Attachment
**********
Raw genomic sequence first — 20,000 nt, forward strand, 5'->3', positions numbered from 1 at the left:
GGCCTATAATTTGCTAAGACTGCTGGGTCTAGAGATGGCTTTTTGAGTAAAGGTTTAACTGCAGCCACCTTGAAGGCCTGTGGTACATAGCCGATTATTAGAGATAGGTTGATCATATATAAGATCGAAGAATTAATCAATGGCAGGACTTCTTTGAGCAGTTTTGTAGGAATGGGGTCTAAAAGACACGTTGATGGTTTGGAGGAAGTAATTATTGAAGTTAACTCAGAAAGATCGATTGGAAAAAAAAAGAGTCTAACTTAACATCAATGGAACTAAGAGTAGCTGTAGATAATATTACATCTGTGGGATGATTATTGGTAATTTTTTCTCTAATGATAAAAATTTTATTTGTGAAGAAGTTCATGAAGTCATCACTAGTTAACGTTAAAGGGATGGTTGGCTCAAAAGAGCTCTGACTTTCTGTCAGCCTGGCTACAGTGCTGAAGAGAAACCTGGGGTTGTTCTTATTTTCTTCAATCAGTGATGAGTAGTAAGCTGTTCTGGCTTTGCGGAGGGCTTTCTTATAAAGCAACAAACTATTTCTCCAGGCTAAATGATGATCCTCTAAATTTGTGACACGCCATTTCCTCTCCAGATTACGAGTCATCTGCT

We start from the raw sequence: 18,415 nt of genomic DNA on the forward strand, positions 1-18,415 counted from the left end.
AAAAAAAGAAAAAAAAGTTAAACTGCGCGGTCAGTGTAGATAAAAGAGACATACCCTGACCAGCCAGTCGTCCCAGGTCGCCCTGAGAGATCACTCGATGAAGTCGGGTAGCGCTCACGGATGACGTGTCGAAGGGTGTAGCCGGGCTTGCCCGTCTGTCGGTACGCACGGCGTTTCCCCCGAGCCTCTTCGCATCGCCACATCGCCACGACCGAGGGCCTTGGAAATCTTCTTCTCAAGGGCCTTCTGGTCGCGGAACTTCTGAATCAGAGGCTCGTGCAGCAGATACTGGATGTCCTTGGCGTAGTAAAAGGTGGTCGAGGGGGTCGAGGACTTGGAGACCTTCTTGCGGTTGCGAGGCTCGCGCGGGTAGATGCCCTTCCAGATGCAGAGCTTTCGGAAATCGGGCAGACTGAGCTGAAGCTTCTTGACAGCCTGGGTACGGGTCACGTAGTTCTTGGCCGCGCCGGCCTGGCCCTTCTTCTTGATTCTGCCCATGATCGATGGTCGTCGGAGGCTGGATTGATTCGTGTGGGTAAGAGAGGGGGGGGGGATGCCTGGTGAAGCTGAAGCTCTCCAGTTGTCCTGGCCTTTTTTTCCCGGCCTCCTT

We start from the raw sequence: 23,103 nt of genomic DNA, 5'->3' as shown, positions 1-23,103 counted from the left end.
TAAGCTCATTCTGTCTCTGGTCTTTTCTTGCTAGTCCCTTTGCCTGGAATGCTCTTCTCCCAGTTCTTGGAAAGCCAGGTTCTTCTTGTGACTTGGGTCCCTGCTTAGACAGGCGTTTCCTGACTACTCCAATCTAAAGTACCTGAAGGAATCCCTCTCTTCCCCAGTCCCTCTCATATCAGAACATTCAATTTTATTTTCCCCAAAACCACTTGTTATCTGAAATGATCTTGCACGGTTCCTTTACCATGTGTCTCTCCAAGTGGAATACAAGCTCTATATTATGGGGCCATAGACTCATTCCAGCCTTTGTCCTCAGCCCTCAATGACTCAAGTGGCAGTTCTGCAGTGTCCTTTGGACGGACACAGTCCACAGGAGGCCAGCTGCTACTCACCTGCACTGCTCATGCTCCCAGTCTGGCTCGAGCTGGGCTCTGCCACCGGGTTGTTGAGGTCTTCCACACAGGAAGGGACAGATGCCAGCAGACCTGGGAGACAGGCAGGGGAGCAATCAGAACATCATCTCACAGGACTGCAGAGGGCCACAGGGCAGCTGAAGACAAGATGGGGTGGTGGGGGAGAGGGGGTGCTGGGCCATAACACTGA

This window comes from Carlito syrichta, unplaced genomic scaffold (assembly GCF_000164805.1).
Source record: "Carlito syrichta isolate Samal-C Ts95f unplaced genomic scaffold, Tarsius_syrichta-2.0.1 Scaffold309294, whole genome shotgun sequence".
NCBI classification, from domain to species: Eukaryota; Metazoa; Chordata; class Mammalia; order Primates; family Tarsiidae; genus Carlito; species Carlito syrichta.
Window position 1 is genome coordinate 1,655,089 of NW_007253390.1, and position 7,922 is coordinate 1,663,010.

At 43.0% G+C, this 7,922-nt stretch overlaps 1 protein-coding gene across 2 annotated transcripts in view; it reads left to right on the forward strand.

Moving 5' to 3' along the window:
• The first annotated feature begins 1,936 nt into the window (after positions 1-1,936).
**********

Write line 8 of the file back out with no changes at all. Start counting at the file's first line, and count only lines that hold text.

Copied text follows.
Source record: "Carlito syrichta isolate Samal-C Ts95f unplaced genomic scaffold, Tarsius_syrichta-2.0.1 Scaffold309294, whole genome shotgun sequence".